- "The presence of ministers will be required when MPs debate issues related to their respective ministries"; and
- "MPs will be able to question ministers during the parliamentary sessions rather than in specific committees. The Parliament will be entitled to initiate discussions on any theme in addition to the agenda."
All of which revisions are very nice; but unfortunately none of them even approaches the heart of Bahrain's political impasse, which revolves around the opposition's demands for an elected government, electoral redistricting, and empowerment of the lower house vis-a-vis the Shura Council. If these sound familiar, it is because al-Wifaq has invoked these demands explicitly in the names given to its weekend "festivals." One was a rally for "Fair Districts" and one was for "An Elected Government":
Yet, as the BNA notes, "Delegates did not reach consensus on a number of further suggestions, including whether the Shura Council should be granted the same powers as the Parliament, and whether the responsibility for law-making and oversight should be restricted to the elected chamber." Imagine that. In the end, then, whether or under what circumstances parliament can question ministers is a secondary matter compared to the method of selection of those ministers; the process by which the parliament itself is elected; and whether or not any parliamentary decision regarding the ministers can simply be overturned by the appointed upper house.
Moreover, as discussed previously, the most far-reaching "recommendation" to emerge from the National Dialogue is not even any of these newest ones cited above, but an earlier one. Nearly a week ago the Gulf News reported that "[p]articipants agreed that the king should choose the prime minister who will select his ministers, a change from the current situation where the monarch appoints the prime minister and the ministers." That is to say, more fundamental than the modalities of questioning ministers is the appointment of ministers in the first place, which delegates have suggested be moved from the king's prerogative into the domain of the prime minister.
It is at this point that we would do well to recall the next stage in the National Dialogue, which is codification of some or all--or none--of these suggestions by royal decree from King Hamad. Does anyone want to bet how he will deal with the suggestion to transfer the appointment of ministers to his uncle? (On the other hand, I think it goes without saying that, should he indeed agree to such a concession, one would have to conclude that his intra-family position is even more vulnerable than is now assumed.)
In order to punctuate just how far the National Dialogue failed to resolve any of Bahrain's problems, al-Wifaq and the National Unity Gathering held yet another set of dueling rallies over the past few days. Al-Wifaq's took place on both Friday and Saturday. The former was the latest edition of al-Wifaq's "Our National Demands" festival. Lebanon's Daily Star quotes 'Ali Salman as saying, "Our demands remain the same. An elected government, elected parliament, one vote for each citizen and independent judiciary." The Saturday event featured the heavyweight combo of Sh. 'Isa Qasim and S. 'Abdallah al-Ghurayfi, speaking about the destruction of Shi'i mosques as part of the post-February crackdown.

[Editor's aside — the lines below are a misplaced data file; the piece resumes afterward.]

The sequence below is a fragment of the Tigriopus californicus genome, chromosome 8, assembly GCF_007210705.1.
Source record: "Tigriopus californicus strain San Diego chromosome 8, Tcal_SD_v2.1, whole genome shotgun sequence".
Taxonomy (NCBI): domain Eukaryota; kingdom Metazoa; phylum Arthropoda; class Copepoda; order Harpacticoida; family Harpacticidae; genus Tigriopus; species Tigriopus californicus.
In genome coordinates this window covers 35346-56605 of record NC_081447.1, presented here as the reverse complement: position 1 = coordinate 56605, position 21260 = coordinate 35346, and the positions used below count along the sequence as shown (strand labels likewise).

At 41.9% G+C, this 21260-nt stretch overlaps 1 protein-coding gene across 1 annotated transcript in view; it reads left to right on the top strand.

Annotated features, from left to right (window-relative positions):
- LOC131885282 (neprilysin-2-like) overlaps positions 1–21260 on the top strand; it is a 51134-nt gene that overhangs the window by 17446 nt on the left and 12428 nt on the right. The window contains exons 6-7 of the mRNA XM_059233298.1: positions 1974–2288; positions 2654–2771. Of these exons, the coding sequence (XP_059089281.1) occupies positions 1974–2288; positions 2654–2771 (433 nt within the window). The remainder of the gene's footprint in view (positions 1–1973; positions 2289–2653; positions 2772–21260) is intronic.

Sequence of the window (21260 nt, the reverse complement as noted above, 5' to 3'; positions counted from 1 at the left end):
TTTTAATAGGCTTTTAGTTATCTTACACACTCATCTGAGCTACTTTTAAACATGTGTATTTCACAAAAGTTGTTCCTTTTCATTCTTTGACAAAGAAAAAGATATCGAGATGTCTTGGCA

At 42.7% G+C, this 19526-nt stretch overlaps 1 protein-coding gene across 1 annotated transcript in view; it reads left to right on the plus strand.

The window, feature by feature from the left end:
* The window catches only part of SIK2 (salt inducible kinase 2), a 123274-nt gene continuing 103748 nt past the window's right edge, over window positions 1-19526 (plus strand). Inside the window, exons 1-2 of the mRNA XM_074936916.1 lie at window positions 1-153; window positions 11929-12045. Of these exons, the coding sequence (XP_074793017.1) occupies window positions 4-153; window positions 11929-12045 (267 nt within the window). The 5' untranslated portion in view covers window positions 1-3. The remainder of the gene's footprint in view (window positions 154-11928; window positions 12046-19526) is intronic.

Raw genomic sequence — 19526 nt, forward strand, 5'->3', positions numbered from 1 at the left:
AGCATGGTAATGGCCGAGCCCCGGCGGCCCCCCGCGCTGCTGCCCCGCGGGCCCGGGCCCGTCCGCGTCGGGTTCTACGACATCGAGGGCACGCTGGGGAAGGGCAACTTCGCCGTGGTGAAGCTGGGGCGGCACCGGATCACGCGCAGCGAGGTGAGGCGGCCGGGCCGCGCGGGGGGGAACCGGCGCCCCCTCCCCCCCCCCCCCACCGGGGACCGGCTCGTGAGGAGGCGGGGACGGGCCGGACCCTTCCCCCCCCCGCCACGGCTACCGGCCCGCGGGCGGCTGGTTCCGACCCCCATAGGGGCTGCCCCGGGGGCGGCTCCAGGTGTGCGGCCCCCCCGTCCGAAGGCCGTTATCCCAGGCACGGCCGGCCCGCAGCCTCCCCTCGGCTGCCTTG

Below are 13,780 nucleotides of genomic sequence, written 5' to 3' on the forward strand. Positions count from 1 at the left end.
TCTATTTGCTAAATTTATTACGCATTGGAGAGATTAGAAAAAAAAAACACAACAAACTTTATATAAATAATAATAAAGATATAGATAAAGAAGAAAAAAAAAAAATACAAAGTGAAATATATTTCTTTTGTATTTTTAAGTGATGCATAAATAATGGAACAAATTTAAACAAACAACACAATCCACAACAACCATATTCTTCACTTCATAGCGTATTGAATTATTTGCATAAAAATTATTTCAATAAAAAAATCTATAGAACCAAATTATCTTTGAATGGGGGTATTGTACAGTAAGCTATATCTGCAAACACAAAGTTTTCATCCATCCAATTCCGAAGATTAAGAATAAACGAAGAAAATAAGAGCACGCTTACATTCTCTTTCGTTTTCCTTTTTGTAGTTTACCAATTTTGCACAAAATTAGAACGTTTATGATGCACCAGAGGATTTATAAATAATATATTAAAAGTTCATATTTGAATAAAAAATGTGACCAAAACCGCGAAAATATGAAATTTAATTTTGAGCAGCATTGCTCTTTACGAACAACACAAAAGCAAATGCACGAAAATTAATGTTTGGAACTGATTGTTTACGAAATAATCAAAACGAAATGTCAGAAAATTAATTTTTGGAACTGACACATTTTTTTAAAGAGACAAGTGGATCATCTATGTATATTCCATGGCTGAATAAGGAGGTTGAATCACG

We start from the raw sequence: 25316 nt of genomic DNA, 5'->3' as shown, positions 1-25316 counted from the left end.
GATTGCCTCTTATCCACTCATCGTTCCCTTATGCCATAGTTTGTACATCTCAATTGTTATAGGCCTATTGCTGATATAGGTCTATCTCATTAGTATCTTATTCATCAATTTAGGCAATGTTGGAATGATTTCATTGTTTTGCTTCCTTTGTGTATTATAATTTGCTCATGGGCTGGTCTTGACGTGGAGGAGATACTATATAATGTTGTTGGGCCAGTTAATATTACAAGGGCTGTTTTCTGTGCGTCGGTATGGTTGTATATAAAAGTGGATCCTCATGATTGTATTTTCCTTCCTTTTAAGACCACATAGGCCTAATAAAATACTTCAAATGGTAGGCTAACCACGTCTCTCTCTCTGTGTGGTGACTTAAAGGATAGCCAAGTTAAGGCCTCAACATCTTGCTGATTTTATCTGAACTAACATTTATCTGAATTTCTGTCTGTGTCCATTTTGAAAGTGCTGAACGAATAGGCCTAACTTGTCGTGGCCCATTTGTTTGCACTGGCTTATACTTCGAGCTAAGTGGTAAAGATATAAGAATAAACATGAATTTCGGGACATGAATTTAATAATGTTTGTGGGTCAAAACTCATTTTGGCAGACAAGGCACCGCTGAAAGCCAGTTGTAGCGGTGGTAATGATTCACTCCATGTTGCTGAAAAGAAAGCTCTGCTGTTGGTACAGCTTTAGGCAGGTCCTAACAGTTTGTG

The counter-rally of the National Unity Gathering, on the other hand, happened Monday night in 'Arad, with organizers claiming a 50,000-strong turnout. The purpose of the meeting, according to one of its organizers in a statement to Al-Watan, was "the issue of the National Dialogue and the positions the Gathering adopted with respect to its overall vision for comprehensive reform in the Kingdom, in addition to its vision for the future." A more cynical view from the Bahrain Mirror is that the gathering aimed to "intimidate other national constituents [i.e., al-Wifaq] who are demanding an elected government." As evidence of this is offered the conspicuous presence of 'Adel Flaifel, a once-feared colonel in the Bahraini state security service relieved of his duties in 2002 after pressure from human rights organizations accusing him of torture.
An intrepid photographer has uploaded some shots from the rally here. While it does not seem to have featured anything as striking as a 20-foot banner with the flags of the U.S., al-Wifaq, Iran, and Hizballah (such as that of two weeks ago in Busaiteen), judging by the posters held by some of the participants, there must have been a healthy dose of U.S.-bashing. We have this guy, for example, with his imaginative and colorful "No to the [U.S.'s] New Middle East" sign.
There also seemed to be a healthy contingent of Saudi flags, as well as a reporter from Al-Arabiyyah. I wonder if anyone from the opposition is decrying this blatant Saudi interference in Bahrain's sovereign affairs?
I for one would have liked to see a nice-sized flag made from the following graphic floating around on pro-government forums and Facebook pages, showing the al-Wifaq logo along with that of the Third Reich. This photoshop, which gives new meaning to the already-terrible term "Islamo-fascism," is part of a new pro-government series with the slogan, "ash-sha'ab yurid isqat al-wifaq." Which is catchy.